The greeting of the day will be “Happy New Year” to family, friends and even to strangers. However in the midst of the celebration and the happy hellos our experience reminds us that without our vigilance and vision, too soon a new year can become aged and tired by the routines and demands of life.
There is a remedy for this malaise and it is found in the gospel reading for today’s feast of Mary the Mother of God.
The shepherds arrive, encounter the Christ child, and then return to their fields transformed. Shepherds don’t normally go about their shepherding “glorifying and praising God” because “of all that they had heard and seen,” but after coming face to face with Christ these first Christian messengers return to their work routines vibrating with hope.
Note that it is the encounter with the child Jesus that is the transforming event. This encounter which begins a life of intimacy with God, is the most fundamental need of every person.
Pope Francis said it powerfully in his Midnight Mass homily last week:
And just as God called the shepherds, so too he calls us, for he loves us. In the dark night of life, he says to us as he did to them, “Be not afraid!” . Take courage, do not lose confidence, do not lose hope, do not think that to love is a waste of time! Tonight love has conquered fear, new hope has arrived, God’s kindly light has overcome the darkness of human arrogance.
You are no longer alone! Dear brothers and sisters, what are we to do with this grace? Only one thing: accept the gift. Before we go out to seek God, let us allow ourselves to be sought by him.
Let us not begin with our own abilities but with his grace, for he, Jesus, is the Saviour. Let us contemplate the Child and let ourselves be caught up in his tender love. Then we have no further excuse for not letting ourselves be loved by him.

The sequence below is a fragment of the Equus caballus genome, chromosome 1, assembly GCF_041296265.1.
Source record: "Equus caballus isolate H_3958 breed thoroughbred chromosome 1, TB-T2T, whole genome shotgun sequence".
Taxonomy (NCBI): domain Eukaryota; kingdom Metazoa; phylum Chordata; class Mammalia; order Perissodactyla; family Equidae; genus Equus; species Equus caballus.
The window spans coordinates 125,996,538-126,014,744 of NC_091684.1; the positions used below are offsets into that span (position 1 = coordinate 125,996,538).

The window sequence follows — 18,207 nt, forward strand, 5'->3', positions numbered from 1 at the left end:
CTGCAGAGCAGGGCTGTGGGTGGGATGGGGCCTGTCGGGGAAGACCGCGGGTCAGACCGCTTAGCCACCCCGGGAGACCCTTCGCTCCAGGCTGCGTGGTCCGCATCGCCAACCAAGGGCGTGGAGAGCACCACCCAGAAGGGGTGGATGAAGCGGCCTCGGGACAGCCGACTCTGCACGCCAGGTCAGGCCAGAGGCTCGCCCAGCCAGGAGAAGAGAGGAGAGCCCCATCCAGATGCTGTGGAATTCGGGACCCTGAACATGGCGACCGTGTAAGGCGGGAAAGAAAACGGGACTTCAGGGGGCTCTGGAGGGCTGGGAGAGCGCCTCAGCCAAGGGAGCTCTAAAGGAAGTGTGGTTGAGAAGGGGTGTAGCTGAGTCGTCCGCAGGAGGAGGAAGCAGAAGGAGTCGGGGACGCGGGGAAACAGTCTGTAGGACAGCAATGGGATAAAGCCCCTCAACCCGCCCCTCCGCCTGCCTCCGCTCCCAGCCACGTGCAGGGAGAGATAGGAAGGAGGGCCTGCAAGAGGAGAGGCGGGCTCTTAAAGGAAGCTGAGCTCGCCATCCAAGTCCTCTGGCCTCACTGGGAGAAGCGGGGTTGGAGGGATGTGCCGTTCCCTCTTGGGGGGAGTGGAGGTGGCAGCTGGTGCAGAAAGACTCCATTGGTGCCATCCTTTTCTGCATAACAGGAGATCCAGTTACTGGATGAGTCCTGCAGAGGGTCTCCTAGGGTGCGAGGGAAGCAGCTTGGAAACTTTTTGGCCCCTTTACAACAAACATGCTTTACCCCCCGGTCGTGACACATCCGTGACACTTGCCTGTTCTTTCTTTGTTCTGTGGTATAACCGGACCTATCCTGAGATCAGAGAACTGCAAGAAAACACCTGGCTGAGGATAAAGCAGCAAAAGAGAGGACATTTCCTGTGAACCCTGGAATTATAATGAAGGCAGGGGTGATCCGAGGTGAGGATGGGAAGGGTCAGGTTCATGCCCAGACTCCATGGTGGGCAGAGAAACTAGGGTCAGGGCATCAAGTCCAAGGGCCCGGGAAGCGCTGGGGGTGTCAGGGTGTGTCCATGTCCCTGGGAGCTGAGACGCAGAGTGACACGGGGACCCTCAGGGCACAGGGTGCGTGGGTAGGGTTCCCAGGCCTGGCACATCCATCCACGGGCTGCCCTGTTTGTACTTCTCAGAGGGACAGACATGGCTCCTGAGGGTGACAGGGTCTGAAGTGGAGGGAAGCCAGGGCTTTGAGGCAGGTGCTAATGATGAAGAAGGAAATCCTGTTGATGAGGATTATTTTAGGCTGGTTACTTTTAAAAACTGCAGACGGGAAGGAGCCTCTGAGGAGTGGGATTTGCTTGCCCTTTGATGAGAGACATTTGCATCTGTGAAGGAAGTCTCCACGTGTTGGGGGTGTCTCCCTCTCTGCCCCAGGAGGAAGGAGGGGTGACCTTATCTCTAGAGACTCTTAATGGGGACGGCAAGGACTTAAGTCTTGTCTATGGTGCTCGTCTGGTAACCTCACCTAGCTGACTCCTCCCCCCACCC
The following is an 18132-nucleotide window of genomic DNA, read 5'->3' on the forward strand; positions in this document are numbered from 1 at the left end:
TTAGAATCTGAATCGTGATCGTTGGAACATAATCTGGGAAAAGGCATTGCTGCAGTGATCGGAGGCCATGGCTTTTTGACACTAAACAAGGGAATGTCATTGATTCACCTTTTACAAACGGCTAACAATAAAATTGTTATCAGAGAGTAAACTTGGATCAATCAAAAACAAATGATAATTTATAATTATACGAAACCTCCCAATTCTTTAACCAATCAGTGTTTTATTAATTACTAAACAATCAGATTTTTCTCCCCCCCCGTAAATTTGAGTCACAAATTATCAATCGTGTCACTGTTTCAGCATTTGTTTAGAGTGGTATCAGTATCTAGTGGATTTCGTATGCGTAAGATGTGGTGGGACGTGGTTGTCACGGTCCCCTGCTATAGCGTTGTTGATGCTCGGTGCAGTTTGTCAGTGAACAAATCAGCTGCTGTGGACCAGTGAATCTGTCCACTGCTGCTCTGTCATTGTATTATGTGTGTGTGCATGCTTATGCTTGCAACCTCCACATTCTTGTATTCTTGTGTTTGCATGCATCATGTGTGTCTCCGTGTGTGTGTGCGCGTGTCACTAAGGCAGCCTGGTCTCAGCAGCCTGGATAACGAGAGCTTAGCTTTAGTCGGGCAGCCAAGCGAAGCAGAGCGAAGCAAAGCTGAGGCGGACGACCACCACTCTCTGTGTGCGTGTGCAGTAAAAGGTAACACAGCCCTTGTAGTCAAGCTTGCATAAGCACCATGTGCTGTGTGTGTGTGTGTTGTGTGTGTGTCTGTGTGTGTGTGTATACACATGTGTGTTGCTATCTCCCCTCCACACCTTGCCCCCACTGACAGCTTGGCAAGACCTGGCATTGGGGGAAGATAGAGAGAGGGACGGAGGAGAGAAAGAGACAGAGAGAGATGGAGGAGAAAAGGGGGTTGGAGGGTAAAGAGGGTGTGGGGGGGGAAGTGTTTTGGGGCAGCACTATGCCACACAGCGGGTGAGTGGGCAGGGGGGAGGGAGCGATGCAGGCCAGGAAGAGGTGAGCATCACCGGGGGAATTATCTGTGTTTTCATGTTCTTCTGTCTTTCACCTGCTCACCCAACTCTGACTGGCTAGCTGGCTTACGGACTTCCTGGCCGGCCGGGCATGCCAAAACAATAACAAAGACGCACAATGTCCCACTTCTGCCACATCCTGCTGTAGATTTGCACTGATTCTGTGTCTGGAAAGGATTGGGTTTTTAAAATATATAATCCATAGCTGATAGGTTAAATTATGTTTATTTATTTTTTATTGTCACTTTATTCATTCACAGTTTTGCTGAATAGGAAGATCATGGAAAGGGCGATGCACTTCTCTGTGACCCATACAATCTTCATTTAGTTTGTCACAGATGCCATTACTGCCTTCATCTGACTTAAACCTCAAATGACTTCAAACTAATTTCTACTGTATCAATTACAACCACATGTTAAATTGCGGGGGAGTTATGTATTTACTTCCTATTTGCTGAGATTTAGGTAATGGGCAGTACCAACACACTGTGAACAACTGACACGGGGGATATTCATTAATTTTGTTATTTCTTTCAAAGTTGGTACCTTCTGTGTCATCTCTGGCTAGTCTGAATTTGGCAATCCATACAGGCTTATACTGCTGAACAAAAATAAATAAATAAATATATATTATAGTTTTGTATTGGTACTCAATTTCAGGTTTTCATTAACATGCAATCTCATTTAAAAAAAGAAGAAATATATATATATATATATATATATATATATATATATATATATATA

Whatever goes wrong in our lives, whatever doesn’t work in the Church, whatever problems there are in the world, will no longer serve as an excuse. It will become secondary, for faced with Jesus’ extravagant love, a love of utter meekness and closeness, we have no excuse. At Christmas, the question is this: “Do I allow myself to be loved by God? Do I abandon myself to his love that comes to save me?”
The pope concluded his homily with a story:
A charming legend relates that at the birth of Jesus the shepherds hurried to the stable with different gifts. Each brought what he had; some brought the fruits of their labour, others some precious item. But as they were all presenting their gifts, there was one shepherd who had nothing to give. He was extremely poor; he had no gift to present.
As the others were competing to offer their gifts, he stood apart, embarrassed. At a certain point, Saint Joseph and Our Lady found it hard to receive all the gifts, especially Mary, who had to hold the baby. Seeing that shepherd with empty hands, she asked him to draw near. And she put the baby Jesus in his arms.
That shepherd, in accepting him, became aware of having received what he did not deserve, of holding in his arms the greatest gift of all time. He looked at his hands, those hands that seemed to him always empty; they had become the cradle of God. He felt himself loved and, overcoming his embarrassment, began to show Jesus to the others, for he could not keep for himself the gift of gifts.
Dear brother, dear sister, if your hands seem empty, if you think your heart is poor in love, this night is for you. The grace of God has appeared, to shine forth in your life. Accept it and the light of Christmas will shine forth in you.
The first reading from today’s Mass gives the benediction which beautifully and powerfully expresses the desire of God to bless and keep, graciously shining his face upon us, looking kindly on us and giving us peace.
You can hear John Rutter’s beautiful setting of this blessing at the link below:
The Lord bless you and keep you!
The Lord let his face shine upon
you, and be gracious to you!
The Lord look upon you kindly and
give you peace!